Not surprisingly, Beethoven's name is often registered as a trademark and is used for a wide variety of products.
For example, it is registered in Germany as a word mark for technical oils and fats(1102881), jewelry, paper, pens and glasses(397083033, 397083068), musical instruments and education (398035628), tea (398280649) and bags 3020110339287). Also for various beverages (DE3019985000131)and for watches (EM011026077).

There is a "Beethoven Brauerei Bonn" (399058435) and a "Beethoven-Bräu" (3020100741759). Furthermore a Beethoven choclate bar(3020100142278), "Beethoven-Taler" (3020130464230) and "Beethoven-Strom" (3020162156639, 3020162156647). For artistic talent competitions the trademark "The next Beethoven"(EM018162367) is registered.

Since the composer liked to drink plenty of white wine, he might have liked the trademarks "Beethoven Oppenheimer Krötenbrunnen" (302271074)and "Beethoven Liebfraumilch" (302271082).
Further trademarks are "Beethoven Vermögensverwaltungs GmbH" (3020080142537),"Beethoven Tower" (3020180066875)and "Beethoven's fifth" (EM008476699).

The "Verein Beethoven-Haus Bonn" (399246339) and the "Senioren Wohnstift Beethoven" (1148290), as well as the U.S. company Baby Einstein LLC ("Baby Beethoven", EM001911668). have registered word-picture trademarks featuring the composer.

Beethoven and AI

Electric hearing aid for the hard of hearing by Siemens & Halske, 1938 (DE721670)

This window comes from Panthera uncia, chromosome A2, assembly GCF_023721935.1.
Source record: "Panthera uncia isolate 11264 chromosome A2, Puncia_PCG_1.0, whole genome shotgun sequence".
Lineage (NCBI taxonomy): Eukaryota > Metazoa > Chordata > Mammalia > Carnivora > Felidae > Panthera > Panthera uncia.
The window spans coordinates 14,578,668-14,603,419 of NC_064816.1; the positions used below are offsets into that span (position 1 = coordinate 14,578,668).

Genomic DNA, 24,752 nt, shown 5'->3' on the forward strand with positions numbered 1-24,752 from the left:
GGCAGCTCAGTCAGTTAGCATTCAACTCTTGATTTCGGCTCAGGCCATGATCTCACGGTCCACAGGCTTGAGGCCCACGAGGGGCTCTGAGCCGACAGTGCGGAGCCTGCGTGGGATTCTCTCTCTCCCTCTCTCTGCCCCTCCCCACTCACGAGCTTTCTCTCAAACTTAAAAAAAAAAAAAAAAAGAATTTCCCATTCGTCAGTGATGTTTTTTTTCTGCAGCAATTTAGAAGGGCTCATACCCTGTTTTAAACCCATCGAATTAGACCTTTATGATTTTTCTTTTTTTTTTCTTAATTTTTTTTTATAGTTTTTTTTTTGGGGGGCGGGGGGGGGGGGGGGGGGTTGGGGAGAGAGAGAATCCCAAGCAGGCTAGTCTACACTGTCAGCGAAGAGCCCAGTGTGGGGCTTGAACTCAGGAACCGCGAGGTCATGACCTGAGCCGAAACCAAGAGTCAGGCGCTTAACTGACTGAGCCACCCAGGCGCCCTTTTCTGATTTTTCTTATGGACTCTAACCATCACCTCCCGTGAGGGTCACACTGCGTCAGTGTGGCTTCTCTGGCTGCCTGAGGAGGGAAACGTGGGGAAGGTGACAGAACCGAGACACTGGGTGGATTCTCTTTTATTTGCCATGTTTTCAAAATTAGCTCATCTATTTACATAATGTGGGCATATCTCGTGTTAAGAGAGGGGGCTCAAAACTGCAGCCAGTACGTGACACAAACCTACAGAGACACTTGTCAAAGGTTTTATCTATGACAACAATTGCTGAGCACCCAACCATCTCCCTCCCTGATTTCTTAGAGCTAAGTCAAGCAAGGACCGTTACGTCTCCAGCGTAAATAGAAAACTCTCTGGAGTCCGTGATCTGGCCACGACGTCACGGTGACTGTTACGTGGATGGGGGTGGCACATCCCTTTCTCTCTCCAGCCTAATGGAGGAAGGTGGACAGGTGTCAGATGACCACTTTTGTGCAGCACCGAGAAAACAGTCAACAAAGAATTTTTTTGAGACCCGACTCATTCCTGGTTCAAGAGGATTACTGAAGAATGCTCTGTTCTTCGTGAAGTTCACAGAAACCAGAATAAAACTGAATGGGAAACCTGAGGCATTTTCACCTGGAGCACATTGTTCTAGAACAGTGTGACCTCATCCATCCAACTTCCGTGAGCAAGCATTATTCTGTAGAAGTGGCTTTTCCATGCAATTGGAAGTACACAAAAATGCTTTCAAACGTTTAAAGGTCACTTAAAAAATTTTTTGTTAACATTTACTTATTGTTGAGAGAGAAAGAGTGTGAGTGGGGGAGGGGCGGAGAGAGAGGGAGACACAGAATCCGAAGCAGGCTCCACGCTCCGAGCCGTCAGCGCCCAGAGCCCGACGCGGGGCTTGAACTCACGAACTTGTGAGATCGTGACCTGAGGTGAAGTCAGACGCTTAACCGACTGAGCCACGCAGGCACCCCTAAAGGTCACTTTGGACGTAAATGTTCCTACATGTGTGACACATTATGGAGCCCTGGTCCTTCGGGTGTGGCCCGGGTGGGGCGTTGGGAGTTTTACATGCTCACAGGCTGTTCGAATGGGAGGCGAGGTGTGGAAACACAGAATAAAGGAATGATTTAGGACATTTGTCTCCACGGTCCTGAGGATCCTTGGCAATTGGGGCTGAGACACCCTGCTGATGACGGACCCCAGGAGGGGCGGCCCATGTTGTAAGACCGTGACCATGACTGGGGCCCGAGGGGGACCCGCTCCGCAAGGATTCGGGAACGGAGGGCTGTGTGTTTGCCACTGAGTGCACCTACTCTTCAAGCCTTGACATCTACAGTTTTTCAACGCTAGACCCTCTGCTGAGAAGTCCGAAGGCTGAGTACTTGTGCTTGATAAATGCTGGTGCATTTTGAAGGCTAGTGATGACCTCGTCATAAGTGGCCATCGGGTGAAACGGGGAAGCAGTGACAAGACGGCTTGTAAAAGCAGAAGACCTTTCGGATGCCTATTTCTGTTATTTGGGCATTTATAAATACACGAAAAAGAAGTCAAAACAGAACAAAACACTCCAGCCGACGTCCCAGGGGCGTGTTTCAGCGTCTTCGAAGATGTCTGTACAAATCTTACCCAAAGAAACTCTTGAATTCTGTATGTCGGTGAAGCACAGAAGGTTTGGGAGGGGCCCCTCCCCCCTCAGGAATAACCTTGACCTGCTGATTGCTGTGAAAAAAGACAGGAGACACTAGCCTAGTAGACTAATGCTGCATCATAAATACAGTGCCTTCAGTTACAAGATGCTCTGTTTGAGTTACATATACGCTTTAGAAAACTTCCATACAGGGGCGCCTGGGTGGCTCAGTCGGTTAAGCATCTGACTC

Electric hearing aid for the hard of hearing by Siemens & Halske, 1938 (DE721670)

In short, no composer's name is used for as many trademarks as Beethoven's (except Mozart's; there are even more registrations). What would Beethoven, who was considered proud and self-confident, have said about this? And what would he have thought of this project planned for his anniversary year: the completion of his fragmentary 10th symphony by artificial intelligence? The premiere of this completion was postponed due to the pandemic.

Artificial compositions are nothing new in the patent literature; already in 1966 a "Device for composing musical motifs" ( pdf-Datei DE1497840C)was applied for at the DPMA. Further patents followed, such as the "Verfahren und Vorrichtung zur Erzeugung einer polyhonen Melodie" ( pdf-Datei DE102004033829A1 (2,72 MB)) from the Fraunhofer Institute in 2004.

Beethoven would certainly have appreciated a machine that would restore his hearing. He was also open to technical innovations, since he composed for Mälzer's "Panharmonicon" music automatons. But a computer that presumes to reach the godlike spark of his creative height? Hard to imagine that Beethoven would have accepted that. O Freunde, nicht diese Töne! (Oh friends, not these sounds!)

Pictures: Joseph Stiehler/ Public domain via Wikimedia Commons, Joseph W. Maehler / Public domain via Wikimedia Commons, Beethoven-Haus Bonn, via Wikimedia Commons, DPMAregister

Last updated: 2 February 2024